City Looks At New Growth Policy
It may be called Smart Growth but it may not be the best thing for
Manhattan. The Manhattan City Commission held a work session Tuesday
afternoon for a Growth Policy Review.
Eric Cattell, AICP, Assistant Director for Planning and Ockert Fourie,
MCIP, Senior Planner made the presentation to the Commission.
The National Association of Home Builders has this to say about Smart
Growth: "In its broadest sense, Smart Growth means meeting the underlying
demand for housing created by an ever-increasing population and prosperous
economy by building a political consensus and employing market-sensitive
and innovative land-use planning concepts. It means understanding that
suburban job growth and the strong desire to live in single-family homes
will continue to encourage growth in suburbia. At the same time, Smart
Growth means meeting that housing demand in "smarter ways" by planning for
and building to higher densities, preserving meaningful open space and
protecting environmentally-sensitive areas."
The Builders Association also warns: "There are some, however, who want to
turn Smart Growth into a tool to stop or slow growth."
That is what citizens need to watch in Manhattan. Groups may use the new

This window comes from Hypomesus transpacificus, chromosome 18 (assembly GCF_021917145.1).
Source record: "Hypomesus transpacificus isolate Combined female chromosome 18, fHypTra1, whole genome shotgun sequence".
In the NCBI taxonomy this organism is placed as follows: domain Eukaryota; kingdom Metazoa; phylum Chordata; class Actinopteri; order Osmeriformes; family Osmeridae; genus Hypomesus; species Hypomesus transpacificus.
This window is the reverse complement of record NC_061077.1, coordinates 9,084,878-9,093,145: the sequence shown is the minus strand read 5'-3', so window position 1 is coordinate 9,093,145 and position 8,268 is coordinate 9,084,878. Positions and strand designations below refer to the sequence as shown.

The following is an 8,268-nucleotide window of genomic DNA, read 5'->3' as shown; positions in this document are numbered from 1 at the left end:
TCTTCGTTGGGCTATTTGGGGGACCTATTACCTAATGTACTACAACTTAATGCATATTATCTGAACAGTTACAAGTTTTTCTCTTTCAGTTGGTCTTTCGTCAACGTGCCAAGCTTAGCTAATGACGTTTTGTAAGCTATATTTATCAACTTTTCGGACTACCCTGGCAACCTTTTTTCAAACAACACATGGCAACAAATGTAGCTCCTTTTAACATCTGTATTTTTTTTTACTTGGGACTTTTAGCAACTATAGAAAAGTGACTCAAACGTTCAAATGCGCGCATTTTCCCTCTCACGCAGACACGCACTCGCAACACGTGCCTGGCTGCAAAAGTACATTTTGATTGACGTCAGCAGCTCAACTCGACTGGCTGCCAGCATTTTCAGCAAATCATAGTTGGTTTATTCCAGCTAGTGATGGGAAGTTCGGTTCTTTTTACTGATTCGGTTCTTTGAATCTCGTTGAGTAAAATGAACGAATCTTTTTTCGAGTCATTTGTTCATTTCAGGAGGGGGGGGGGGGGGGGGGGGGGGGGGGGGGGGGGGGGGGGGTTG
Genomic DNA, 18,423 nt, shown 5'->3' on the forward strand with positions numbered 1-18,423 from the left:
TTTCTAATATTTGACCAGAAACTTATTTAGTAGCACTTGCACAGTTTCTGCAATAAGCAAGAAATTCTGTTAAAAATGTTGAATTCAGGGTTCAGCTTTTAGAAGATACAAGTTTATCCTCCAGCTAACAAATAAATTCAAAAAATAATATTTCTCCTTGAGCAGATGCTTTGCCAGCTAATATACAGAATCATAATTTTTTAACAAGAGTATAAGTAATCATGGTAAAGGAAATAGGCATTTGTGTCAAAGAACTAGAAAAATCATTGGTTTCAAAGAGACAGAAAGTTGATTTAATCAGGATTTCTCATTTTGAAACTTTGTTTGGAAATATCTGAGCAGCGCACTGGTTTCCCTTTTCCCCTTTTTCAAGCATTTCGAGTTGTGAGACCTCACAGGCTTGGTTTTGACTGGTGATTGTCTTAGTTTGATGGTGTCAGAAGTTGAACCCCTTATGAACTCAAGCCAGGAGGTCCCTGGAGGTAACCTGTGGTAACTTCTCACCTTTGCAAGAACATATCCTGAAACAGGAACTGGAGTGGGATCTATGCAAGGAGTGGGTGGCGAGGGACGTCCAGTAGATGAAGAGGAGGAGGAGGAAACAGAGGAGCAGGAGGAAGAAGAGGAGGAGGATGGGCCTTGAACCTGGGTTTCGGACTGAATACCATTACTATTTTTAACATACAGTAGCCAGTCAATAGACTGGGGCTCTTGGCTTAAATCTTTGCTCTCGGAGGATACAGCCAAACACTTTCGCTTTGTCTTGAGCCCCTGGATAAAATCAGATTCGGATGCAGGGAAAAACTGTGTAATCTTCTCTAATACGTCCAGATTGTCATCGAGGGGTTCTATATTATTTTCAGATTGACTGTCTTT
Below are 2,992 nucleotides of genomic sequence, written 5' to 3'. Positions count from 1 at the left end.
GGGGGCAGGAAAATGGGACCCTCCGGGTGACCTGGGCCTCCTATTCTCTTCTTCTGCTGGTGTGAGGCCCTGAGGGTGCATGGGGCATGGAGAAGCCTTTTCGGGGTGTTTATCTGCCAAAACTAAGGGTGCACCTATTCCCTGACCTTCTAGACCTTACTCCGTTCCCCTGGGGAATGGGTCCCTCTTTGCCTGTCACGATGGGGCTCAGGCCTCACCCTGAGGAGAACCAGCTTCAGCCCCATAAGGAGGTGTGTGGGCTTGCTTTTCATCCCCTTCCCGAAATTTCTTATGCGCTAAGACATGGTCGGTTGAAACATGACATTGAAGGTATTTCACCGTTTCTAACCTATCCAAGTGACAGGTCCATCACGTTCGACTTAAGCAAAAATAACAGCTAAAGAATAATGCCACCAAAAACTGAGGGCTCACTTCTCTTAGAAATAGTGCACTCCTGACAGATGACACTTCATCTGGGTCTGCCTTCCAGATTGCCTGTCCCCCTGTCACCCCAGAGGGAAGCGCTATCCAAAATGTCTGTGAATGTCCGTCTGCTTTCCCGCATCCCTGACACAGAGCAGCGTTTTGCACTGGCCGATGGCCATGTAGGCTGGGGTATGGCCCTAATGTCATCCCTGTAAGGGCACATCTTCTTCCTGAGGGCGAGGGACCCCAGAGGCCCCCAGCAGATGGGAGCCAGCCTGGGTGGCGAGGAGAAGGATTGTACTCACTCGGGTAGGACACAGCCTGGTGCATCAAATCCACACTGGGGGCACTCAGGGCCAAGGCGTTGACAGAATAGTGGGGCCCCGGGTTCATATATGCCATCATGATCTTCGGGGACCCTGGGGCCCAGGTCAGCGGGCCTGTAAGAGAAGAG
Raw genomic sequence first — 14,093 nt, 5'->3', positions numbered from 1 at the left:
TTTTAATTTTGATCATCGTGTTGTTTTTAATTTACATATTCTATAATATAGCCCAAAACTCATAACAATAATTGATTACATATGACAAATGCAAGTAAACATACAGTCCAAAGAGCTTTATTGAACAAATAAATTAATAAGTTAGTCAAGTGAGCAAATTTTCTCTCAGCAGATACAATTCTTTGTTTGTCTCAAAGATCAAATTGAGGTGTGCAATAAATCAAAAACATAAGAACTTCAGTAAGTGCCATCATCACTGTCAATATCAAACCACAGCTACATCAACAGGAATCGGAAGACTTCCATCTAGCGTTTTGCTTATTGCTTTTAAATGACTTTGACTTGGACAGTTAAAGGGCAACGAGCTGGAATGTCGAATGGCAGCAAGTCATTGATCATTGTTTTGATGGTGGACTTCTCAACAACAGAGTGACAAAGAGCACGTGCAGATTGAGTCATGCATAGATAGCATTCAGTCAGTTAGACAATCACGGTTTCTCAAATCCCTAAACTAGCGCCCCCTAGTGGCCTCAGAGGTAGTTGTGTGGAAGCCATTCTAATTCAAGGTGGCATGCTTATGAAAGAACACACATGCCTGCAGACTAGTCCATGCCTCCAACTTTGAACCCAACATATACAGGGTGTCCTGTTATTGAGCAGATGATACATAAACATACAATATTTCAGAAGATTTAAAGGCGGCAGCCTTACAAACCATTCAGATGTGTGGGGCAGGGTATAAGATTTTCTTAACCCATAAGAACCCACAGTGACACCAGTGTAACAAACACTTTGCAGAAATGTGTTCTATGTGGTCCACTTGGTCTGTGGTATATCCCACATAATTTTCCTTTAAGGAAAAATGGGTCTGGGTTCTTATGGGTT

Growth Policy to their own agenda. Here is what the staff told the
Several issues have come together over the past few years which highlighted
the need to review and update Manhattan’s Growth and Annexation Policies.
The Manhattan Urban Area Planning Board’s 1998-2003 Work Plan included a
review of the Growth and Annexation policies. Review of these policies was
also identified during joint meetings between the Manhattan Urban Area
Planning Board and the Riley County Planning Board, as part of broader
discussions concerning the jurisdictional boundary of the Manhattan Urban
Area Planning Board and urban fringe issues concerning growth, planning and
development controls, and improving coordination between the City and the
County. In addition, the need for such a review was identified by City
Administration as one of its goals.
The City’s existing Growth Policy consists of Resolution No. 1979-263,